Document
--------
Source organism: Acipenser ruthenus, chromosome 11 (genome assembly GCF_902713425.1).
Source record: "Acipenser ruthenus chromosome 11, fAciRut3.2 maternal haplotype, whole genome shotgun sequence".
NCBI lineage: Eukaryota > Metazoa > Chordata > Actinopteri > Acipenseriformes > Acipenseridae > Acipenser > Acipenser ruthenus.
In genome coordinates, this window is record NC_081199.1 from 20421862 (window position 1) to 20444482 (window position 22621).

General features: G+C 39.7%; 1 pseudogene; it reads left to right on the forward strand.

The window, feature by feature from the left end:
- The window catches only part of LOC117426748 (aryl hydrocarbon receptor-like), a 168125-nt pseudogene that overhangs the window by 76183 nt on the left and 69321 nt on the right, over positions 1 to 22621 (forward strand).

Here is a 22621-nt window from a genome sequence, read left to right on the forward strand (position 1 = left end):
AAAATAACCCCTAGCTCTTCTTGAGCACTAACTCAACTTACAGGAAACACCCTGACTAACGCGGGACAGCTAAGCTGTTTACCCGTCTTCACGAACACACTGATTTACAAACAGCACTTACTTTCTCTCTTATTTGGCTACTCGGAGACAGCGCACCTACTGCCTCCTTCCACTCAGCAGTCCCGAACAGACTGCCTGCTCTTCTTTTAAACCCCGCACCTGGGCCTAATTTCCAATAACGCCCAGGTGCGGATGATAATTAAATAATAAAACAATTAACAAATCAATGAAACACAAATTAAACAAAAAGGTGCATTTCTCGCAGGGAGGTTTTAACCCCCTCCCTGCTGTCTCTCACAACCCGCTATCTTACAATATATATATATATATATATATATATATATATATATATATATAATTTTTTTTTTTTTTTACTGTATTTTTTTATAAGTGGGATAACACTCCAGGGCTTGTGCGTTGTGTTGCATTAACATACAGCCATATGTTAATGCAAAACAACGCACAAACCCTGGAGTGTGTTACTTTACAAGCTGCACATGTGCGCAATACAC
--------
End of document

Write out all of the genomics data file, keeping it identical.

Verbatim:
Source organism: Acipenser ruthenus, chromosome 11 (genome assembly GCF_902713425.1).
Source record: "Acipenser ruthenus chromosome 11, fAciRut3.2 maternal haplotype, whole genome shotgun sequence".
NCBI lineage: Eukaryota > Metazoa > Chordata > Actinopteri > Acipenseriformes > Acipenseridae > Acipenser > Acipenser ruthenus.
In genome coordinates, this window is record NC_081199.1 from 20421862 (window position 1) to 20444482 (window position 22621).

General features: G+C 39.7%; 1 pseudogene; it reads left to right on the forward strand.

The window, feature by feature from the left end:
- The window catches only part of LOC117426748 (aryl hydrocarbon receptor-like), a 168125-nt pseudogene that overhangs the window by 76183 nt on the left and 69321 nt on the right, over positions 1 to 22621 (forward strand).

Here is a 22621-nt window from a genome sequence, read left to right on the forward strand (position 1 = left end):
AAAATAACCCCTAGCTCTTCTTGAGCACTAACTCAACTTACAGGAAACACCCTGACTAACGCGGGACAGCTAAGCTGTTTACCCGTCTTCACGAACACACTGATTTACAAACAGCACTTACTTTCTCTCTTATTTGGCTACTCGGAGACAGCGCACCTACTGCCTCCTTCCACTCAGCAGTCCCGAACAGACTGCCTGCTCTTCTTTTAAACCCCGCACCTGGGCCTAATTTCCAATAACGCCCAGGTGCGGATGATAATTAAATAATAAAACAATTAACAAATCAATGAAACACAAATTAAACAAAAAGGTGCATTTCTCGCAGGGAGGTTTTAACCCCCTCCCTGCTGTCTCTCACAACCCGCTATCTTACAATATATATATATATATATATATATATATATATATATATATATAATTTTTTTTTTTTTTTACTGTATTTTTTTATAAGTGGGATAACACTCCAGGGCTTGTGCGTTGTGTTGCATTAACATACAGCCATATGTTAATGCAAAACAACGCACAAACCCTGGAGTGTGTTACTTTACAAGCTGCACATGTGCGCAATACAC